Legendary fund manager Li Lu (who Charlie Munger backed) once said, 'The biggest investment risk is not the volatility of prices, but whether you will suffer a permanent loss of capital.' So it might be obvious that you need to consider debt, when you think about how risky any given stock is, because too much debt can sink a company. We can see that Australian Agricultural Company Limited (ASX:AAC) does use debt in its business. But the more important question is: how much risk is that debt creating?
Why Does Debt Bring Risk?
Debt assists a business until the business has trouble paying it off, either with new capital or with free cash flow. Ultimately, if the company can't fulfill its legal obligations to repay debt, shareholders could walk away with nothing. However, a more frequent (but still costly) occurrence is where a company must issue shares at bargain-basement prices, permanently diluting shareholders, just to shore up its balance sheet. Having said that, the most common situation is where a company manages its debt reasonably well - and to its own advantage. When we examine debt levels, we first consider both cash and debt levels, together.
What Is Australian Agricultural's Net Debt?
You can click the graphic below for the historical numbers, but it shows that Australian Agricultural had AU$377.1m of debt in March 2021, down from AU$396.3m, one year before. However, it does have AU$8.88m in cash offsetting this, leading to net debt of about AU$368.2m.
How Healthy Is Australian Agricultural's Balance Sheet?
Zooming in on the latest balance sheet data, we can see that Australian Agricultural had liabilities of AU$31.4m due within 12 months and liabilities of AU$509.5m due beyond that. Offsetting this, it had AU$8.88m in cash and AU$7.20m in receivables that were due within 12 months. So its liabilities outweigh the sum of its cash and (near-term) receivables by AU$524.9m.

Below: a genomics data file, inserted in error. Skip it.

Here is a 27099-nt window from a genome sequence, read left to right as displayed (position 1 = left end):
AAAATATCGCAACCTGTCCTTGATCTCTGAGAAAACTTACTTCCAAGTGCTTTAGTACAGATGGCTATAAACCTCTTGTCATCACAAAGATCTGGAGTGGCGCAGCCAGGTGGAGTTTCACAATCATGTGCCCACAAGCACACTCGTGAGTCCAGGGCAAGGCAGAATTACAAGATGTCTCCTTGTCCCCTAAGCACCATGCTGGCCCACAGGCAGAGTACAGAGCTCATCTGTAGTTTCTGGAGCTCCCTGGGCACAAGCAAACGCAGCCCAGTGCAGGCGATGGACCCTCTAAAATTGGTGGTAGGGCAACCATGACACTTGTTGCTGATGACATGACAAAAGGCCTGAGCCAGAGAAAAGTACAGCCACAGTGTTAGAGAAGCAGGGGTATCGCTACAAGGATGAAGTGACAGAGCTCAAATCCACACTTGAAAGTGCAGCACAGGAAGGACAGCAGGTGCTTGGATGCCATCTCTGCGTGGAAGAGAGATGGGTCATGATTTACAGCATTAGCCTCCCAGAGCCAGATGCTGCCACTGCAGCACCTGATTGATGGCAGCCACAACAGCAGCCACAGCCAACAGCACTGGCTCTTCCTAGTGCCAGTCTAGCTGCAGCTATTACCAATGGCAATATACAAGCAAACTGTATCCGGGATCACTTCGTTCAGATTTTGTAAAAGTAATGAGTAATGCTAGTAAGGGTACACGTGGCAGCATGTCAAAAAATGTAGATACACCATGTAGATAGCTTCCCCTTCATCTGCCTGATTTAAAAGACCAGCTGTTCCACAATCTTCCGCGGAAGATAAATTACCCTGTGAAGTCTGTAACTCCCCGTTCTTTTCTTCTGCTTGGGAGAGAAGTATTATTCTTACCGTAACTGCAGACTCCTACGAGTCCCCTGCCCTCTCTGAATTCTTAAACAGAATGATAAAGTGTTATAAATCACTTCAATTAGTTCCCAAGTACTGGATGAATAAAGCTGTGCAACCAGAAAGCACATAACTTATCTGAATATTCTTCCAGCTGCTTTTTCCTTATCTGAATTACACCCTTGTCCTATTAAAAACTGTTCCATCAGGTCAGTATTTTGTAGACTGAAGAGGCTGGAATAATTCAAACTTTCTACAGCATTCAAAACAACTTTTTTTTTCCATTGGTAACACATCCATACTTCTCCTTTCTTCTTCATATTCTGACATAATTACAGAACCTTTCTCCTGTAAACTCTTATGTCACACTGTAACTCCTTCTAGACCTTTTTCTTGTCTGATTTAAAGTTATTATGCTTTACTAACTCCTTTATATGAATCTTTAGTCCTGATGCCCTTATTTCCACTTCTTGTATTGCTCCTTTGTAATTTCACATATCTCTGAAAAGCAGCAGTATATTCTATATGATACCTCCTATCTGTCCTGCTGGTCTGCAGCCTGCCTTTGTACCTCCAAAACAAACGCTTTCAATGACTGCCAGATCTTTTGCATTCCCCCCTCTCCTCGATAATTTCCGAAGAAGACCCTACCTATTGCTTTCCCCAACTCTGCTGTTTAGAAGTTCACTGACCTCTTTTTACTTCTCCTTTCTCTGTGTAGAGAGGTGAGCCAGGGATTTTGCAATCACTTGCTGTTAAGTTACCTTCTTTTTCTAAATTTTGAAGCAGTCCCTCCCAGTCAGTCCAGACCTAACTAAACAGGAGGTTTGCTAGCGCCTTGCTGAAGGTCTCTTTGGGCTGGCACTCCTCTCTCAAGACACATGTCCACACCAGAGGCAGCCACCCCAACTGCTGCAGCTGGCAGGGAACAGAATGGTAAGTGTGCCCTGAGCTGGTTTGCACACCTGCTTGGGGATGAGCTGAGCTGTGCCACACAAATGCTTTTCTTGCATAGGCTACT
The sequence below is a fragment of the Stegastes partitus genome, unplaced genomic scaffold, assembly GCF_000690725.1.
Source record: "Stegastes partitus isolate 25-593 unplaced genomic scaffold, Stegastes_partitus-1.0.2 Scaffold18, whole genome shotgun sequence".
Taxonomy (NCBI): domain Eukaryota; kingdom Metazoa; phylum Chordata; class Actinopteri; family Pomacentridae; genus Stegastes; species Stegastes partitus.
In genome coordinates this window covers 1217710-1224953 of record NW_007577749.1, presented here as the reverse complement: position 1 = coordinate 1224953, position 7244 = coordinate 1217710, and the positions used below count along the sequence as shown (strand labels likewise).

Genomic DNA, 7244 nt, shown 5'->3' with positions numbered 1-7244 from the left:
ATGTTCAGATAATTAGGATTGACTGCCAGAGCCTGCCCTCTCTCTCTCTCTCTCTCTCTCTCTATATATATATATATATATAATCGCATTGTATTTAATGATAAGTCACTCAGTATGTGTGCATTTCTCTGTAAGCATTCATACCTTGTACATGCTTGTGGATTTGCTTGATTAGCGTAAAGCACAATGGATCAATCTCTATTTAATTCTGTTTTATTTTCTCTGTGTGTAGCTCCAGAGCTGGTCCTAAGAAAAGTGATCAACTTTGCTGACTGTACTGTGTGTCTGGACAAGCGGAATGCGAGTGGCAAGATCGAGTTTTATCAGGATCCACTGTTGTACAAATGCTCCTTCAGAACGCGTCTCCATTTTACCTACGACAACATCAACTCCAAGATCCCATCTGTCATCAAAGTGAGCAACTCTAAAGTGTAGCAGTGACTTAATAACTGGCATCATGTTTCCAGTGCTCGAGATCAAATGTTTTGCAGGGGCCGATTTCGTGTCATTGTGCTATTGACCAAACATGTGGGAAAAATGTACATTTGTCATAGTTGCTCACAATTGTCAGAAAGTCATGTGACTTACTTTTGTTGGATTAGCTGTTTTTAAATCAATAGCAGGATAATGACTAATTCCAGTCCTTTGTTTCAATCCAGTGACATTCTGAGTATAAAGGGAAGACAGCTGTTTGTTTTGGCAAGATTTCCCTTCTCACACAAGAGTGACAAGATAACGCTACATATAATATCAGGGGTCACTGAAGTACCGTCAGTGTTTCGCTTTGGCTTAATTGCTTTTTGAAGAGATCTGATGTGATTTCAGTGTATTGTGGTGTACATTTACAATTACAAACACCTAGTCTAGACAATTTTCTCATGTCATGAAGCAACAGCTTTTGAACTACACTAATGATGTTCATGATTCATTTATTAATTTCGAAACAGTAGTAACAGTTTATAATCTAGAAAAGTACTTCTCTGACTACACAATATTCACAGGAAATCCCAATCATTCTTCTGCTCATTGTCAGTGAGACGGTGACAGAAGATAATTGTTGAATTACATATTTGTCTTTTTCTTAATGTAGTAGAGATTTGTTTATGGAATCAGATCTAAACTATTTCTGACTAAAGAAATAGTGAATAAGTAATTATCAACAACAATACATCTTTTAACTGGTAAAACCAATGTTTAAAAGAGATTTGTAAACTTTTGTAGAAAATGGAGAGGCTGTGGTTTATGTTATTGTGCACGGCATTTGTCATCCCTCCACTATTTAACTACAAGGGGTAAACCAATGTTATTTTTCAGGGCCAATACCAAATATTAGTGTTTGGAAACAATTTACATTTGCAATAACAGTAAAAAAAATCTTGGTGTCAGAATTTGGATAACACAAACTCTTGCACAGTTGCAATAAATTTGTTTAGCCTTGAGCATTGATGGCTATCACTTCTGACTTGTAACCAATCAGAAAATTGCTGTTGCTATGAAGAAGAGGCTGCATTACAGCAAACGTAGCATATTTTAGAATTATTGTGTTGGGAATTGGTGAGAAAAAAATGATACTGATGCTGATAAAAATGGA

While this might seem like a lot, it is not so bad since Australian Agricultural has a market capitalization of AU$904.2m, and so it could probably strengthen its balance sheet by raising capital if it needed to. But it's clear that we should definitely closely examine whether it can manage its debt without dilution. There's no doubt that we learn most about debt from the balance sheet. But it is future earnings, more than anything, that will determine Australian Agricultural's ability to maintain a healthy balance sheet going forward. So if you're focused on the future you can check out this free report showing analyst profit forecasts.
Over 12 months, Australian Agricultural made a loss at the EBIT level, and saw its revenue drop to AU$266m, which is a fall of 21%. To be frank that doesn't bode well.
Not only did Australian Agricultural's revenue slip over the last twelve months, but it also produced negative earnings before interest and tax (EBIT). Indeed, it lost a very considerable AU$147m at the EBIT level. Considering that alongside the liabilities mentioned above does not give us much confidence that company should be using so much debt. Quite frankly we think the balance sheet is far from match-fit, although it could be improved with time. On the bright side, we note that trailing twelve month EBIT is worse than the free cash flow of AU$9.0m and the profit of AU$45m. So if we focus on those metrics there seems to be a chance the company will manage its debt without much trouble. There's no doubt that we learn most about debt from the balance sheet. However, not all investment risk resides within the balance sheet - far from it. For example, we've discovered 2 warning signs for Australian Agricultural (1 doesn't sit too well with us!) that you should be aware of before investing here.
If you're interested in investing in businesses that can grow profits without the burden of debt, then check out this free list of growing businesses that have net cash on the balance sheet.
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This article by Simply Wall St is general in nature. We provide commentary based on historical data and analyst forecasts only using an unbiased methodology and our articles are not intended to be financial advice. It does not constitute a recommendation to buy or sell any stock, and does not take account of your objectives, or your financial situation. We aim to bring you long-term focused analysis driven by fundamental data. Note that our analysis may not factor in the latest price-sensitive company announcements or qualitative material. Simply Wall St has no position in any stocks mentioned.
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